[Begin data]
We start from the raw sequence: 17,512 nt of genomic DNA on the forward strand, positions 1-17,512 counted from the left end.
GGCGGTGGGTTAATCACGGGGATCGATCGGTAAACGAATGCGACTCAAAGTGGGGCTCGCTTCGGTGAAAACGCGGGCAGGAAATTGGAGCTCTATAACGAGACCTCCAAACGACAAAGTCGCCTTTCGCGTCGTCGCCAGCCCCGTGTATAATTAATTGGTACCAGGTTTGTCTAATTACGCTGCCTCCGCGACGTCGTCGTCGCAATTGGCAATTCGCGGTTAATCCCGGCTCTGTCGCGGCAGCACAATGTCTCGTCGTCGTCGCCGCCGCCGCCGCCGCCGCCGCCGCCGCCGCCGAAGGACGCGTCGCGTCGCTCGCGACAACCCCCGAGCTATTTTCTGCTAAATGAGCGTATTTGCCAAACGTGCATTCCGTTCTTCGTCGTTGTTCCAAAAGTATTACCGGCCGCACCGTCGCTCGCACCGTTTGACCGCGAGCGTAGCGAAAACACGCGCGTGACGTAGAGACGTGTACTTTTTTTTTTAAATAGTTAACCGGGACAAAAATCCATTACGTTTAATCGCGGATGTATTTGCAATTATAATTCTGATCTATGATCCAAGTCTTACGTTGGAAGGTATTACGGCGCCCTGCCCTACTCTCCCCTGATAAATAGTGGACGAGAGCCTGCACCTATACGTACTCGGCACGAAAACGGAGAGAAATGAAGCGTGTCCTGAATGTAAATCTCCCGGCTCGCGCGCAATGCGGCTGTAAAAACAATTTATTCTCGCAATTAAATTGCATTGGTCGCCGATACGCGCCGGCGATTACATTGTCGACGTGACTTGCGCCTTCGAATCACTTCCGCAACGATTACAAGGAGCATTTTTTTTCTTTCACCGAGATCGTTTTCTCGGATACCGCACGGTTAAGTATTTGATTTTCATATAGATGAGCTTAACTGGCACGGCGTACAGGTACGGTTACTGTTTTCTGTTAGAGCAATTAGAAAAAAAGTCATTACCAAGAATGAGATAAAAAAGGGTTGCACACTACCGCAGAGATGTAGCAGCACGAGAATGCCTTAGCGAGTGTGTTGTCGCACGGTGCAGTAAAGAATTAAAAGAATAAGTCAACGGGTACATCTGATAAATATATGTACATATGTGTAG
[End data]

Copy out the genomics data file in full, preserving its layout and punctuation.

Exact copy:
We start from the raw sequence: 17,512 nt of genomic DNA on the forward strand, positions 1-17,512 counted from the left end.
GGCGGTGGGTTAATCACGGGGATCGATCGGTAAACGAATGCGACTCAAAGTGGGGCTCGCTTCGGTGAAAACGCGGGCAGGAAATTGGAGCTCTATAACGAGACCTCCAAACGACAAAGTCGCCTTTCGCGTCGTCGCCAGCCCCGTGTATAATTAATTGGTACCAGGTTTGTCTAATTACGCTGCCTCCGCGACGTCGTCGTCGCAATTGGCAATTCGCGGTTAATCCCGGCTCTGTCGCGGCAGCACAATGTCTCGTCGTCGTCGCCGCCGCCGCCGCCGCCGCCGCCGCCGCCGCCGAAGGACGCGTCGCGTCGCTCGCGACAACCCCCGAGCTATTTTCTGCTAAATGAGCGTATTTGCCAAACGTGCATTCCGTTCTTCGTCGTTGTTCCAAAAGTATTACCGGCCGCACCGTCGCTCGCACCGTTTGACCGCGAGCGTAGCGAAAACACGCGCGTGACGTAGAGACGTGTACTTTTTTTTTTAAATAGTTAACCGGGACAAAAATCCATTACGTTTAATCGCGGATGTATTTGCAATTATAATTCTGATCTATGATCCAAGTCTTACGTTGGAAGGTATTACGGCGCCCTGCCCTACTCTCCCCTGATAAATAGTGGACGAGAGCCTGCACCTATACGTACTCGGCACGAAAACGGAGAGAAATGAAGCGTGTCCTGAATGTAAATCTCCCGGCTCGCGCGCAATGCGGCTGTAAAAACAATTTATTCTCGCAATTAAATTGCATTGGTCGCCGATACGCGCCGGCGATTACATTGTCGACGTGACTTGCGCCTTCGAATCACTTCCGCAACGATTACAAGGAGCATTTTTTTTCTTTCACCGAGATCGTTTTCTCGGATACCGCACGGTTAAGTATTTGATTTTCATATAGATGAGCTTAACTGGCACGGCGTACAGGTACGGTTACTGTTTTCTGTTAGAGCAATTAGAAAAAAAGTCATTACCAAGAATGAGATAAAAAAGGGTTGCACACTACCGCAGAGATGTAGCAGCACGAGAATGCCTTAGCGAGTGTGTTGTCGCACGGTGCAGTAAAGAATTAAAAGAATAAGTCAACGGGTACATCTGATAAATATATGTACATATGTGTAG